It's a piece of shit. About once a month the CMOS clears (and no its not the battery, its a known bug in the board), it doesnt work with anything beyond a geforce2. It's incompatible with pretty much every piece of hardware.

      You can read abou thow horrible ECS/PCChips boards are at The PCChips Lottery [fernuni-hagen.de]
    • The site the OP linked to is really neat.

      Theres quite a bit of good PC computing history from a custom builder perspective. Translates well to the small shop or the lone self-service geek.

      More importantly there is some good commentary on how a buisness and its customers should work together.

      If I was in AU I'd be buying from RedHill.
  • Worker's Paradise (Score:5, Interesting)

    by Doc Ruby (173196) on Sunday June 25, 2006 @01:29PM (#15601126) Homepage Journal
    The last page has the completely naive part about working conditions [hardcoreware.net]. The reviewer, Carl Nelson, has no way to know whether the redfaced employee was just embarassed at their bad day report being photographed, or whether there are severe punishments. China's mafia government executes people for software/content piracy, among other fascist means of keeping people in line with their "discipline". They routinely torture people for interfering with official government policy.

    (FWIW, I'm not comparing China to the US or elsewhere, where there is also too much torture and executions, for whatever reason. There is no relativism that justifies torturing people, certainly not over economics.)

    The first page has the claim that "Pretty soon every computer you buy is going to have an ECS motherboard in it!" Although that's probably just wrong, it shows how naive is the reviewer about the real world outside motherboard specs. If it were true, I'd be worried about a single company, a single factory (which can halt or be destroyed) representing a single point of failure for every computer in the world, or even (especially) in the US.

    That article is about as analytical as a videogame review. That is, not at all, after being bought off by a free trip to the factory where their toys get made.
    • Can you provide references citing your claims about executing people for piracy, and torturing?

      Your off-the-cuff claims and lack of cited references leads me to believe you have no idea what you are talking about..

      Please prove me wrong, I hope you can..

      Thanks
      • "When we find (piracy rings), we confiscate the products and the equipment they use to make them and turn to execute the persons [com.com] or organizations involved," said the Waigaoqiao Free Trade Zone's Jian."

        Chinese torture [google.com] is very well documented. Your inability to believe it when referenced in my simple, detailed post, and your failure to just google for details leads me to believe that you are either just in denial of Chinese tyranny, willfully ignorant, or just as naive as the reviewer I posted about.

        I would h
    • China's mafia government executes people for software/content piracy

      Please provide any evidence to support this. FUD does not help a single bit.
  • by EMacAonghusa (929754) on Sunday June 25, 2006 @02:09PM (#15601278) Homepage
    I've been to some of those factories in Shenzhen, been down around the manufacturing lines too. So here's a few general observations based on my own experiences - First thing that struck me is that this guy managed to get photos! The places I visited even our mobile phones were taken from us before we entered the manufacturing area, we'd be in deep shit with security if we pulled out a camera to take pictures. You'll also notice pictures of products there ... majour security breech in my opinion! - Secondly look what they're making, look at the cleanliness of the place. It's the reason many western countries are in trouble ... because in China they have the skills to make high-end products and they can do it cheaper and faster than the rest of us. Plus they are very highly motivated and their entire philospoy seems to be to get as much work from everywhere as they can, even if it means making a loss ... anything to take the work from us. That's why everything from the Playstation to mobile phones to the iPod is produced in China. - About working conditions ... China is one place you do NOT want to work. Workers do seem to be treated fairly well however they are not paid much, if they are not on specific shifts then they will work VERY long hours, even through holidays and very often through the whole weekend. Many of the places they live are really shit by western standards. Also, the working environment itself is often cramped. Much of the work is manual and there is little or no variation to it, so it's likely to make you brain dead after a while. Another thing that stinks is that you'll often find employees from Taiwan working there .. they will always be on a higher salary than the local Chinese, even if they are doing the very same job. Nice people though, they put up with a lot of shit.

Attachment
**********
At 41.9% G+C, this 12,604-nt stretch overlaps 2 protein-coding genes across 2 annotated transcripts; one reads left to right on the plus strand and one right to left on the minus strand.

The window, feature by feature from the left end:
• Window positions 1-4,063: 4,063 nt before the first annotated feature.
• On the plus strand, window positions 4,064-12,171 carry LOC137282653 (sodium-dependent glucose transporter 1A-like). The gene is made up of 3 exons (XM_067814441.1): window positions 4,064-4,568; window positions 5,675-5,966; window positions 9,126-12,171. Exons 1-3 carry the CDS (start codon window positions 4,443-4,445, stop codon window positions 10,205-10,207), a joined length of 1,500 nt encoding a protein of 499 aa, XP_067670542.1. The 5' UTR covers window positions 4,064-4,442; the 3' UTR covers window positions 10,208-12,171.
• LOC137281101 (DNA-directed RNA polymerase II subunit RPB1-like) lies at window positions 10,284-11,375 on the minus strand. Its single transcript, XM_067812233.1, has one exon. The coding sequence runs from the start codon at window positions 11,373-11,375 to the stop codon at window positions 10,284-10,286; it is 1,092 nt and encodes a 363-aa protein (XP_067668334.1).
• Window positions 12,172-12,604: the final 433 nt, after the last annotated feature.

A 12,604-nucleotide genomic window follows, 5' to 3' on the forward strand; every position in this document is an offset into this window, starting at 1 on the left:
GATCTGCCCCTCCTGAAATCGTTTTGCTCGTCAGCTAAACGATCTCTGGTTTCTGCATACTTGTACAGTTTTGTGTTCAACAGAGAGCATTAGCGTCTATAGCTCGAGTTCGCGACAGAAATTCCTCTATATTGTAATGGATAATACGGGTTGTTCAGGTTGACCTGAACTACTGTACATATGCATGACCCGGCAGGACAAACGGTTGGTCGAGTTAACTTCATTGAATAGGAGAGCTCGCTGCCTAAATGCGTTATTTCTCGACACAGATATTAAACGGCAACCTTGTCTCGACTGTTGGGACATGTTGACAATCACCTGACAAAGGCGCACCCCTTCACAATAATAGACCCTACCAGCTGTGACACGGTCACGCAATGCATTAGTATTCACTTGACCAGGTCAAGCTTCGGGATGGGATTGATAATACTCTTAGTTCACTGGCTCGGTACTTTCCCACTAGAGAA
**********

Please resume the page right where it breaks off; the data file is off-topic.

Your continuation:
• by Vegeta99 (219501)
    I think I now get why China is so much cheaper.

    Look at the picture of the woman on page three. SHE'S WEARING FLIP FLOPS.

    If OSHA saw that here, someone would be paying bigtime! Morons.
    • Oh, and while I'm defending my country, you don't /need/ a goddamn "militaty-like lecture" in a 3-shift factory. I'm working in one for a summer job, and my day starts off "Hey, what's up. What machines am I running today?" and I CERTAINLY don't have to work in single-file lines.
  • by mobby_6kl (668092) on Sunday June 25, 2006 @02:31PM (#15601358)